Eco-Hustler

For The Wild: A Love Song to Disappearing Wild Places
Eco-Hustler / OCT 31, 2018

For The Wild’s 1 Million Redwood Project is dedicated to renewing and preserving the biodiversity and resiliency of Cascadia’s temperate rainforest through holistic research, biomimetic reforestation, land conservation, and living libraries of native seed and fungi.

Since the inception of our 1 Million Redwoods Project, we have continued to learn how severely and extensively industrial logging and rampant development have impacted forests of the redwood bioregion. Up to this point, reforestation of logged land has primarily focused on a small number of profitable species, which are planted with damaged roots, laden with chemicals, in compacted soil. These trees are significantly compromised in the absence of essential fungal allies, companion plants, and the guidance of grandmother trees. This legacy of industrial logging and unprecedented climatic shifts are begging us to ask the question: how can our reforestation efforts encourage biodiversity and climate resiliency?

Our vision for Biodiversity Enhancement Test Plots has emerged in response. Guided by the work of forest ecologists Peter Wohlleben and Suzanne Simard, forest geneticist Sally Aitken, and biomimicry pioneer Janine Benyus, these test plots aim to reforest biomimetically, through a succession of native seed and fungi bombs.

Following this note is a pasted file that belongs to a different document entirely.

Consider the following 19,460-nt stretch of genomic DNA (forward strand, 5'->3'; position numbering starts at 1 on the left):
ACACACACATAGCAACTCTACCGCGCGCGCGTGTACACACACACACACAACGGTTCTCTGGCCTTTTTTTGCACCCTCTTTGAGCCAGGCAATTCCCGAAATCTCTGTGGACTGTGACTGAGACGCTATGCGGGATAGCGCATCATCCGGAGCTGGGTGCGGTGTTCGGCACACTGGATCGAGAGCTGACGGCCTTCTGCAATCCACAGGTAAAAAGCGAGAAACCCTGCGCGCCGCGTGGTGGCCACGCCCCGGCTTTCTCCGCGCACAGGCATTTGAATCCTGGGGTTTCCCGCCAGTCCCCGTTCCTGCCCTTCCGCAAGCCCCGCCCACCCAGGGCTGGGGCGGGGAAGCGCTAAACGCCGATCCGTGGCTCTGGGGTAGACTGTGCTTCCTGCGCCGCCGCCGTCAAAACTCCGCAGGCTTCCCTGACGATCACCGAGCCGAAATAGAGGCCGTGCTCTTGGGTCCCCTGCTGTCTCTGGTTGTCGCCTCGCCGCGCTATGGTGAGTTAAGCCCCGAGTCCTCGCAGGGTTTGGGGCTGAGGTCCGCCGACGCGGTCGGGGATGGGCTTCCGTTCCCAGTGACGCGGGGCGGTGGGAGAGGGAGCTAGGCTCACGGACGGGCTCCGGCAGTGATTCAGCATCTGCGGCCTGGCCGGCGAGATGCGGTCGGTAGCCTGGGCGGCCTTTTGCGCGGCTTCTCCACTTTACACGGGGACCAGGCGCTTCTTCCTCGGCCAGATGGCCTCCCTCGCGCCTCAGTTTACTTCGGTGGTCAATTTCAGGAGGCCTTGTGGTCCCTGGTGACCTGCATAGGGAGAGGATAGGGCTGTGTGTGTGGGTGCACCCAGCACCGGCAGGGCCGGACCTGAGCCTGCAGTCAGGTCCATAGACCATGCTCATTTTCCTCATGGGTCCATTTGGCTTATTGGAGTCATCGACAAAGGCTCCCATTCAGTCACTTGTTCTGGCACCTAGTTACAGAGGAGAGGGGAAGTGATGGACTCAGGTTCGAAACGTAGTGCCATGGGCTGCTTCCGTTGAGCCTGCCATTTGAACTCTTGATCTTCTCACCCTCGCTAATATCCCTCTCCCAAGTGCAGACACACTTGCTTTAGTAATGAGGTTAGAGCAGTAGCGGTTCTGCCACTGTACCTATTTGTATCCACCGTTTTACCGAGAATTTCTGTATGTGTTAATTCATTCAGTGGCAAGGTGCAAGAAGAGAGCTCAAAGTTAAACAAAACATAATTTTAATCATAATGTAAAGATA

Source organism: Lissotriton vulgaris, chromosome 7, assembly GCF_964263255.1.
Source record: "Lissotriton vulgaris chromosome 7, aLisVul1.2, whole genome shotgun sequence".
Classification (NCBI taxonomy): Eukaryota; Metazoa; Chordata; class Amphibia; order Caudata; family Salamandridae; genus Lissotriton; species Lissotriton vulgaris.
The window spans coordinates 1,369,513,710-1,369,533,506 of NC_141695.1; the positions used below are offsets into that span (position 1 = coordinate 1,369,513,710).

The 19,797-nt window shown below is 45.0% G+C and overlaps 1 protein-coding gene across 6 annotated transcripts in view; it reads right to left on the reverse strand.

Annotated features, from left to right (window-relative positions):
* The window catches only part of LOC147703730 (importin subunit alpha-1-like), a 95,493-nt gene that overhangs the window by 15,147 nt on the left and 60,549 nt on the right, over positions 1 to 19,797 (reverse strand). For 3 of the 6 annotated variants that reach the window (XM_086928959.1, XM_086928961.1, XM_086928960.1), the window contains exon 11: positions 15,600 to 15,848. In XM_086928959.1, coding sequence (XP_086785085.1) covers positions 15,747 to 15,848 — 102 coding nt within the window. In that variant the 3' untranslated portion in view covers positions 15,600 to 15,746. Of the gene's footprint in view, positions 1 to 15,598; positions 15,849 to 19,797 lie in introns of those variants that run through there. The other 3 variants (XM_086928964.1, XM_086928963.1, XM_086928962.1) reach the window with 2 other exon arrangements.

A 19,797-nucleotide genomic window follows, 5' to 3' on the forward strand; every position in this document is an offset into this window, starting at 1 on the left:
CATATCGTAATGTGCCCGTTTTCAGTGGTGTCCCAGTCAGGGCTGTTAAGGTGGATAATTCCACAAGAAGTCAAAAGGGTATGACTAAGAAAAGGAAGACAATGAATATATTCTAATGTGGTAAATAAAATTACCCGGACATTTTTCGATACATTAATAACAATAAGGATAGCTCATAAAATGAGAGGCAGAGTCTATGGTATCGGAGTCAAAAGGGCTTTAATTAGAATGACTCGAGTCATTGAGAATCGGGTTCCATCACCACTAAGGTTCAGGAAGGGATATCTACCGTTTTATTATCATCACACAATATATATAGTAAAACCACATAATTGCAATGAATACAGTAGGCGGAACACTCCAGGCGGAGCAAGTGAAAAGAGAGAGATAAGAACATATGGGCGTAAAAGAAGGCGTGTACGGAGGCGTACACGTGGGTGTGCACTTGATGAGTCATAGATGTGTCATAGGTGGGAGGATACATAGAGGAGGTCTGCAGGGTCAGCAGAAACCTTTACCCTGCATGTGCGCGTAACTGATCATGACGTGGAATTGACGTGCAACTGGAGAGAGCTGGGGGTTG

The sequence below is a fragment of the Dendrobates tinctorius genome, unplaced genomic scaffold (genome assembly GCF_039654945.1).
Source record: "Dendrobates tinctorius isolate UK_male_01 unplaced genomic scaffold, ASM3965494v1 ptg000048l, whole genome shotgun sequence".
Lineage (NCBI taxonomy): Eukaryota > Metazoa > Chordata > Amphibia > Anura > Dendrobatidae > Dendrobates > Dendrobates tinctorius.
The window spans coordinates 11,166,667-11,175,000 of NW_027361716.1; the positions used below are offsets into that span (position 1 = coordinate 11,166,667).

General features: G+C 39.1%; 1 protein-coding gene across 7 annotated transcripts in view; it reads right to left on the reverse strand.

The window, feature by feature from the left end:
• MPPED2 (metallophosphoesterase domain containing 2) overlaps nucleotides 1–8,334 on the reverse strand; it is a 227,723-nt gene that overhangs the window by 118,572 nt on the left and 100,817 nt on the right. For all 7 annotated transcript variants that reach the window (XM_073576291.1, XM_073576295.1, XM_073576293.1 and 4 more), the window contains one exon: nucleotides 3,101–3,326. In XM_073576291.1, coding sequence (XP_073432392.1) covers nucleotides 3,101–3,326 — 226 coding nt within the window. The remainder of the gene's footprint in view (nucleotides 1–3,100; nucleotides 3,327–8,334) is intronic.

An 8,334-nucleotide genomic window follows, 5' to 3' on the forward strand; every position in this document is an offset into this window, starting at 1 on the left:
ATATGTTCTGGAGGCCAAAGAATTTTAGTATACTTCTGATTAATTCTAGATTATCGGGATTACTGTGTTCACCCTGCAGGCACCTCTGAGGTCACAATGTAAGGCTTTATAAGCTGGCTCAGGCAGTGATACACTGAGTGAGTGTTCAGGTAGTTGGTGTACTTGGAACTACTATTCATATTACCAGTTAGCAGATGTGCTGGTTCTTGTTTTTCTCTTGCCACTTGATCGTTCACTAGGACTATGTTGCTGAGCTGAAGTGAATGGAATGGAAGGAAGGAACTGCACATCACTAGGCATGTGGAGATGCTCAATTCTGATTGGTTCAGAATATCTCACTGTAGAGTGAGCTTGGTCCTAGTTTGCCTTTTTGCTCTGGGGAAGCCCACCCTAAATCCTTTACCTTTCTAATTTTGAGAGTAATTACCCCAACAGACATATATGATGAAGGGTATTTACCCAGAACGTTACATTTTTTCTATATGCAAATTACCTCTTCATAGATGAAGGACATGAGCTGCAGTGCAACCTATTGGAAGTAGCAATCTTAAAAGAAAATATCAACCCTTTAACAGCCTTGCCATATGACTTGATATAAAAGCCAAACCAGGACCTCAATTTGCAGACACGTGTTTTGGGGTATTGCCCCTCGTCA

The initial phase will include a mixture of fungal and bacterial inoculants, for a thriving belowground ecology is foundational to any land renewal. The particular assemblage of species accounted for will be dependent on location and level of site degradation. Ecosystem engineering native shrubs, grasses, and early successional tree species will be followed by shade-requiring herbaceous plants and slower-growing trees.

As the climate continues to shift, ecological decouplings and maladaptations are predicted to increase. For this reason, For The Wild affirms that a fixation on restoring specific species or assemblages of the past is obsolete. Instead, we aim to preserve and encourage mutualistic relationships between species and bolster functional diversity. The test plots will be spaces to observe natural succession and evolutionary adaptation on renewing lands as climate change unfolds. Our findings on what thrives, what struggles, and where will better inform future reforestation initiatives. We are interested to explore how biodiversity spreads from the test plots to surrounding forest, and how soil health, insect-pollinators, and birds (etc.) will be supported.

These Biodiversity Enhancement Test Plots are a long-term commitment, grounded in the humility of humanity’s limitations and the philosophy of deep time and deep ecology. Their ultimate guiding principle is that biodiversity creates resiliency because there are more possibilities for natural evolutionary processes to occur…

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